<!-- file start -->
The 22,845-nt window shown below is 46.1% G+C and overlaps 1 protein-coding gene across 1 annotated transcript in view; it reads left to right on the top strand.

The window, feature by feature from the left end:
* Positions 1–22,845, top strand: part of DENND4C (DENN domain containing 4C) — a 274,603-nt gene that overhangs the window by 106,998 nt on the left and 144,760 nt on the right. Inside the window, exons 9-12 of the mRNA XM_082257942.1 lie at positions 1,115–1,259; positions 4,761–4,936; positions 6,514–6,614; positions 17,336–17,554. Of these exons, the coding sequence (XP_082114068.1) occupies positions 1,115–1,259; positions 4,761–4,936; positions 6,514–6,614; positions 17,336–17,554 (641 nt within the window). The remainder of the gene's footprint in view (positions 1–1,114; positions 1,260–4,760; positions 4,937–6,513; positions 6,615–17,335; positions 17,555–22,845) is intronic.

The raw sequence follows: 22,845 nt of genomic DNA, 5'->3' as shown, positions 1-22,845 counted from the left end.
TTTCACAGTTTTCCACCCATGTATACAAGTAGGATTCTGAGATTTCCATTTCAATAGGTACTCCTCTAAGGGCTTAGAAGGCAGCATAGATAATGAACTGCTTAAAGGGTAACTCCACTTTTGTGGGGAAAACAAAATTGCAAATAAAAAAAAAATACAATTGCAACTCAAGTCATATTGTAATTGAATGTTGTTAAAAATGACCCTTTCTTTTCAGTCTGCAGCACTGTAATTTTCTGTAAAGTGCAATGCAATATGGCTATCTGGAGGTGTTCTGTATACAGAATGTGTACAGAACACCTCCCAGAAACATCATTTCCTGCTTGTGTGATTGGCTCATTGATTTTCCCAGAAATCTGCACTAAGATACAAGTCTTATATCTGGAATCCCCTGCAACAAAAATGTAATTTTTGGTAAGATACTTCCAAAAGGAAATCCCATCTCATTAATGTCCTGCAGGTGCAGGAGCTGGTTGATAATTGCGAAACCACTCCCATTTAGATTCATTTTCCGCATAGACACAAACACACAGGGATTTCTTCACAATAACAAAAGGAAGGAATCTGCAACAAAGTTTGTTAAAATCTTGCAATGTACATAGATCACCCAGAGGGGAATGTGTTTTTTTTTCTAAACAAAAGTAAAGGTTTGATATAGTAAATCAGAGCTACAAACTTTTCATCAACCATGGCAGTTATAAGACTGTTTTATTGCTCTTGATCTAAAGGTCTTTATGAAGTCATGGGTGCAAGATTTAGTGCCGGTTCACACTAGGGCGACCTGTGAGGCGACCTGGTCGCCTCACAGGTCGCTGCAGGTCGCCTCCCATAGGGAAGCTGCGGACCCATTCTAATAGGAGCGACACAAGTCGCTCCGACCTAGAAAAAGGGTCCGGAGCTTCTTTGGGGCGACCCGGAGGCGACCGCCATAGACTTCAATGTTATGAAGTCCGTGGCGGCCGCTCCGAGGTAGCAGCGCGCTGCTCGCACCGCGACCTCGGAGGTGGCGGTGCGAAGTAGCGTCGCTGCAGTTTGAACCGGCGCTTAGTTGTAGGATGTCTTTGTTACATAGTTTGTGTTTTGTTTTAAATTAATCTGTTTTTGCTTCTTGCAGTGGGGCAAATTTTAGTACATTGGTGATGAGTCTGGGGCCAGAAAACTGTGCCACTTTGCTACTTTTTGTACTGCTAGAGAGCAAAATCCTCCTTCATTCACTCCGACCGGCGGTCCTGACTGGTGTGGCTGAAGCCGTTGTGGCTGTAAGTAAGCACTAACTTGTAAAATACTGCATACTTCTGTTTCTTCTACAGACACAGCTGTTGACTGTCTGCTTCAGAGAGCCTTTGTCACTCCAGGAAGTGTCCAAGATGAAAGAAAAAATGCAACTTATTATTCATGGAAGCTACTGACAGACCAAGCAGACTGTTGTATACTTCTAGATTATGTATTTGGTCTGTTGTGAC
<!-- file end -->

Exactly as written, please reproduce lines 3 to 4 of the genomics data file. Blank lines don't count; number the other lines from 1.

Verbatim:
* Positions 1–22,845, top strand: part of DENND4C (DENN domain containing 4C) — a 274,603-nt gene that overhangs the window by 106,998 nt on the left and 144,760 nt on the right. Inside the window, exons 9-12 of the mRNA XM_082257942.1 lie at positions 1,115–1,259; positions 4,761–4,936; positions 6,514–6,614; positions 17,336–17,554. Of these exons, the coding sequence (XP_082114068.1) occupies positions 1,115–1,259; positions 4,761–4,936; positions 6,514–6,614; positions 17,336–17,554 (641 nt within the window). The remainder of the gene's footprint in view (positions 1–1,114; positions 1,260–4,760; positions 4,937–6,513; positions 6,615–17,335; positions 17,555–22,845) is intronic.

The raw sequence follows: 22,845 nt of genomic DNA, 5'->3' as shown, positions 1-22,845 counted from the left end.